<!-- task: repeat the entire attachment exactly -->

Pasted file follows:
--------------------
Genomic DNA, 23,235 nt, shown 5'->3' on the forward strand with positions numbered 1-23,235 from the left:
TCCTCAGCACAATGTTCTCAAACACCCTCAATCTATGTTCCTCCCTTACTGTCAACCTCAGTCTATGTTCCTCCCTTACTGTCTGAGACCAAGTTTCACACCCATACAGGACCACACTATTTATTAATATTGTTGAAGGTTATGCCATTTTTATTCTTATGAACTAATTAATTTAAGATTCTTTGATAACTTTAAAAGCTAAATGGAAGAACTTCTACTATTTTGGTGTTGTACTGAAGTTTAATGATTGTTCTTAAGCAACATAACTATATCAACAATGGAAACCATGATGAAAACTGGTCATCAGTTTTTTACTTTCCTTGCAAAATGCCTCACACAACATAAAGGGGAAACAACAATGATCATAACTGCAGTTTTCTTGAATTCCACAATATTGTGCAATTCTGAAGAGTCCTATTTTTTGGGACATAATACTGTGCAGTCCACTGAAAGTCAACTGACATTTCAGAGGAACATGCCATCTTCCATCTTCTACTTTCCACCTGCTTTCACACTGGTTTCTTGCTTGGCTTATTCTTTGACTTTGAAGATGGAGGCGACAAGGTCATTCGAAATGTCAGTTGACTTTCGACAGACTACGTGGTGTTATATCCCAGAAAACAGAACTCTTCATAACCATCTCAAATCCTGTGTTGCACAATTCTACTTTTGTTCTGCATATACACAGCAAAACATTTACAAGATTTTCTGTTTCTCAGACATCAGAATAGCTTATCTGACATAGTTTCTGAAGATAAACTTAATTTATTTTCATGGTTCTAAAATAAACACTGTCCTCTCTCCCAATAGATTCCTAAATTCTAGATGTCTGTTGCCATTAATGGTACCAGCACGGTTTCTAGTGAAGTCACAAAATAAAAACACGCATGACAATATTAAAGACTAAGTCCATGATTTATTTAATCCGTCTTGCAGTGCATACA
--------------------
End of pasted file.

Genomic DNA, 23,235 nt, shown 5'->3' on the forward strand with positions numbered 1-23,235 from the left:
TCCTCAGCACAATGTTCTCAAACACCCTCAATCTATGTTCCTCCCTTACTGTCAACCTCAGTCTATGTTCCTCCCTTACTGTCTGAGACCAAGTTTCACACCCATACAGGACCACACTATTTATTAATATTGTTGAAGGTTATGCCATTTTTATTCTTATGAACTAATTAATTTAAGATTCTTTGATAACTTTAAAAGCTAAATGGAAGAACTTCTACTATTTTGGTGTTGTACTGAAGTTTAATGATTGTTCTTAAGCAACATAACTATATCAACAATGGAAACCATGATGAAAACTGGTCATCAGTTTTTTACTTTCCTTGCAAAATGCCTCACACAACATAAAGGGGAAACAACAATGATCATAACTGCAGTTTTCTTGAATTCCACAATATTGTGCAATTCTGAAGAGTCCTATTTTTTGGGACATAATACTGTGCAGTCCACTGAAAGTCAACTGACATTTCAGAGGAACATGCCATCTTCCATCTTCTACTTTCCACCTGCTTTCACACTGGTTTCTTGCTTGGCTTATTCTTTGACTTTGAAGATGGAGGCGACAAGGTCATTCGAAATGTCAGTTGACTTTCGACAGACTACGTGGTGTTATATCCCAGAAAACAGAACTCTTCATAACCATCTCAAATCCTGTGTTGCACAATTCTACTTTTGTTCTGCATATACACAGCAAAACATTTACAAGATTTTCTGTTTCTCAGACATCAGAATAGCTTATCTGACATAGTTTCTGAAGATAAACTTAATTTATTTTCATGGTTCTAAAATAAACACTGTCCTCTCTCCCAATAGATTCCTAAATTCTAGATGTCTGTTGCCATTAATGGTACCAGCACGGTTTCTAGTGAAGTCACAAAATAAAAACACGCATGACAATATTAAAGACTAAGTCCATGATTTATTTAATCCGTCTTGCAGTGCATACA